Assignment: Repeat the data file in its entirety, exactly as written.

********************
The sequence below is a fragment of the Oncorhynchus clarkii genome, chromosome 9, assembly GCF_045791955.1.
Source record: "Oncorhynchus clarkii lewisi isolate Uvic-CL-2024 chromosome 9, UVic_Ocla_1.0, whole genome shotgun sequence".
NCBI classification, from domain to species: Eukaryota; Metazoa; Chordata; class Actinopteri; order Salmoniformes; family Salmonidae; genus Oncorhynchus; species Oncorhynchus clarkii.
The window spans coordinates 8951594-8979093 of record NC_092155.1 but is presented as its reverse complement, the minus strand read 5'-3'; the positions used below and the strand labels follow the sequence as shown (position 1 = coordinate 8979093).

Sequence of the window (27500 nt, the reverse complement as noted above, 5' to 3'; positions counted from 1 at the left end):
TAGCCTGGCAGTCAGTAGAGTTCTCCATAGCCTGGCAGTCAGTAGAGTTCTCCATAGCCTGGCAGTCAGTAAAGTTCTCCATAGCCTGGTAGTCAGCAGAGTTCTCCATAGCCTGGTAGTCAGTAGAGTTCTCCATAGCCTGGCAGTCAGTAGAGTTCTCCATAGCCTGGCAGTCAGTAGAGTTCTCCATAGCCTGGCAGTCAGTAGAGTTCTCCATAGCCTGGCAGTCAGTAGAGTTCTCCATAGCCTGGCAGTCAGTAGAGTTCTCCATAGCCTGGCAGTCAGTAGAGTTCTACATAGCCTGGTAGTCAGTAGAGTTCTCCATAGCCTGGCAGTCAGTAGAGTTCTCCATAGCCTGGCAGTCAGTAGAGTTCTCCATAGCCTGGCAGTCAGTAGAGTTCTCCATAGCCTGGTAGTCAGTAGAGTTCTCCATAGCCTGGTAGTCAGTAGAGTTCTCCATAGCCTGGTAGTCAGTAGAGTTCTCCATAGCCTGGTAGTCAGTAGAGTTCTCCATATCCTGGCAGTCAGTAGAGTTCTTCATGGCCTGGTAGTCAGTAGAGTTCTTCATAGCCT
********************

The sequence below is a fragment of the Oncorhynchus clarkii genome, chromosome 9, assembly GCF_045791955.1.
Source record: "Oncorhynchus clarkii lewisi isolate Uvic-CL-2024 chromosome 9, UVic_Ocla_1.0, whole genome shotgun sequence".
NCBI classification, from domain to species: Eukaryota; Metazoa; Chordata; class Actinopteri; order Salmoniformes; family Salmonidae; genus Oncorhynchus; species Oncorhynchus clarkii.
The window spans coordinates 8951594-8979093 of record NC_092155.1 but is presented as its reverse complement, the minus strand read 5'-3'; the positions used below and the strand labels follow the sequence as shown (position 1 = coordinate 8979093).

Sequence of the window (27500 nt, the reverse complement as noted above, 5' to 3'; positions counted from 1 at the left end):
TAGCCTGGCAGTCAGTAGAGTTCTCCATAGCCTGGCAGTCAGTAGAGTTCTCCATAGCCTGGCAGTCAGTAAAGTTCTCCATAGCCTGGTAGTCAGCAGAGTTCTCCATAGCCTGGTAGTCAGTAGAGTTCTCCATAGCCTGGCAGTCAGTAGAGTTCTCCATAGCCTGGCAGTCAGTAGAGTTCTCCATAGCCTGGCAGTCAGTAGAGTTCTCCATAGCCTGGCAGTCAGTAGAGTTCTCCATAGCCTGGCAGTCAGTAGAGTTCTCCATAGCCTGGCAGTCAGTAGAGTTCTACATAGCCTGGTAGTCAGTAGAGTTCTCCATAGCCTGGCAGTCAGTAGAGTTCTCCATAGCCTGGCAGTCAGTAGAGTTCTCCATAGCCTGGCAGTCAGTAGAGTTCTCCATAGCCTGGTAGTCAGTAGAGTTCTCCATAGCCTGGTAGTCAGTAGAGTTCTCCATAGCCTGGTAGTCAGTAGAGTTCTCCATAGCCTGGTAGTCAGTAGAGTTCTCCATATCCTGGCAGTCAGTAGAGTTCTTCATGGCCTGGTAGTCAGTAGAGTTCTTCATAGCCT